Although all but one TV teen song-shows were wiped out after the last disastrous seasons, several adult program producers are smart enough to cash in on the hunger of the young for their kind of music with the foot-stomping beat. Hollywood Palace signed the Buffalo Springfield for six programs and also promised to deliver a promising new or great old rock pop band each week. The Springfielders are high on self-created material. Their latest LP contains seven songs cleffed by Stephen Hill [sic], rhythm guitarist, and five by Neil Byong [sic] who wields the lead g-tar.

The Detroit Wheels, spinning wild down the track to hitsville, were stunned when Mitch Ryder hired himself a new brashy band of ten pieces to back him on his city-hopping road tours. He rightly believes ticket-buyers are not getting their money’s worth when they see nothing but a whole program of deadpanned stand-up musicians headlined by one star act. The Wheels will still record with their leader, but the Mitch Ryder Show will be a variety program of singers, musicians and dancers aided by the best lighting and electronic systems $30,000 can buy him.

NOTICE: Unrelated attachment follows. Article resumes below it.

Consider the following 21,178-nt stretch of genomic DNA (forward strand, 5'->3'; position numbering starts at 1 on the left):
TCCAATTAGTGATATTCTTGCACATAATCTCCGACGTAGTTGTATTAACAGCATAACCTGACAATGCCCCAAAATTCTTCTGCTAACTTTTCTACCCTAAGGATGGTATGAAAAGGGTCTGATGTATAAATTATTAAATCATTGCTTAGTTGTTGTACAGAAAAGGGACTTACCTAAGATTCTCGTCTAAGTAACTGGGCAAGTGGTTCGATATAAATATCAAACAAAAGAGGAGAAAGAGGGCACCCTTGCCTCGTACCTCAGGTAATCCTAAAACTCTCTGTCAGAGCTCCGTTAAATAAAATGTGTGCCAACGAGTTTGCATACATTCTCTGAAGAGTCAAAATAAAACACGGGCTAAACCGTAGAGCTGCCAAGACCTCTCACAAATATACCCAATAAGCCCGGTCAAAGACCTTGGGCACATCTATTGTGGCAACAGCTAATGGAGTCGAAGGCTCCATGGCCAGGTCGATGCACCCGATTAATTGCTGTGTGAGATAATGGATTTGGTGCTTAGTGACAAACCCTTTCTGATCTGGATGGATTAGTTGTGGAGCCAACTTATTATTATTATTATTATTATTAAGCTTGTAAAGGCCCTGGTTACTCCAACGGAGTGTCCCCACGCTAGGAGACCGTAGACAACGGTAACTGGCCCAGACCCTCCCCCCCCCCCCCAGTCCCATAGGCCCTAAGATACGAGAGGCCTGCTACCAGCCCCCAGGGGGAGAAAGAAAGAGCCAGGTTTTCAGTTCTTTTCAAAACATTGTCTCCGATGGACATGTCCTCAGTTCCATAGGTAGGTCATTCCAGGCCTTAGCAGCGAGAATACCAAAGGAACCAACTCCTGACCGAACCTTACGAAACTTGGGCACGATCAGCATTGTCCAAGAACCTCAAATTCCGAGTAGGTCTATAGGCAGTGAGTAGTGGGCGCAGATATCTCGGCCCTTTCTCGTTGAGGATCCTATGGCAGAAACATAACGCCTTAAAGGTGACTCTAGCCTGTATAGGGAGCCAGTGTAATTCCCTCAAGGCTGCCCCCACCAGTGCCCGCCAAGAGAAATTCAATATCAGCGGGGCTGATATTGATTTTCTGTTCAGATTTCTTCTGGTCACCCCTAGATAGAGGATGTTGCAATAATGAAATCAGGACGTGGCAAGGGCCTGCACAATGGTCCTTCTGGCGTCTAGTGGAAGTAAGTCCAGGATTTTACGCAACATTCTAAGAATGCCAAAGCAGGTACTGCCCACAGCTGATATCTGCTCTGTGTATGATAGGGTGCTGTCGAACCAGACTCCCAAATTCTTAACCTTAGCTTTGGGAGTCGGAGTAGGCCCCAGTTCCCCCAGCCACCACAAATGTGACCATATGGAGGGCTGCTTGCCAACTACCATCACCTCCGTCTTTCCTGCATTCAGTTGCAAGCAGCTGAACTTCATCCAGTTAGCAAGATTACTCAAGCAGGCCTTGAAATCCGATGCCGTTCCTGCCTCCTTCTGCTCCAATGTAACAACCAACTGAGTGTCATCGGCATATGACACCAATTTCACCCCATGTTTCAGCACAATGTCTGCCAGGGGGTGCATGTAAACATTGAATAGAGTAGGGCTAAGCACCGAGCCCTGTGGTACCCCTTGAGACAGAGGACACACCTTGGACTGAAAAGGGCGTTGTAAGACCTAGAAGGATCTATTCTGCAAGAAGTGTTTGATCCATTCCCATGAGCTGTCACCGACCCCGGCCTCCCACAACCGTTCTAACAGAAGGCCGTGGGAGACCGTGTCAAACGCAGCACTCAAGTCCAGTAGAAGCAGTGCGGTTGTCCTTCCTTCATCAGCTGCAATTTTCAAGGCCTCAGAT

With the screams, plaudits and coin of their last visit still ringing in their ears, Sonny and Cher returned to London for an encore of their first triumphal tour to perform and to plug the film they finished last summer for release next summer. Sonny won’t wear his shoulder rug or Cher her gaudiest get-ups off duty. Innkeepers and head waiters are stuffy about kookie kostumery; this time S/C would like to register at a fancy hotel and dine at swellegant West End restaurants without any arguments.

Don and Goodtimes are the neatest, politest gang we’ve met in many a moon. They shake hands with everybody all the time and treat even the youngest, screwiest, gum-chewingest teenie-bopper with kindness and respect.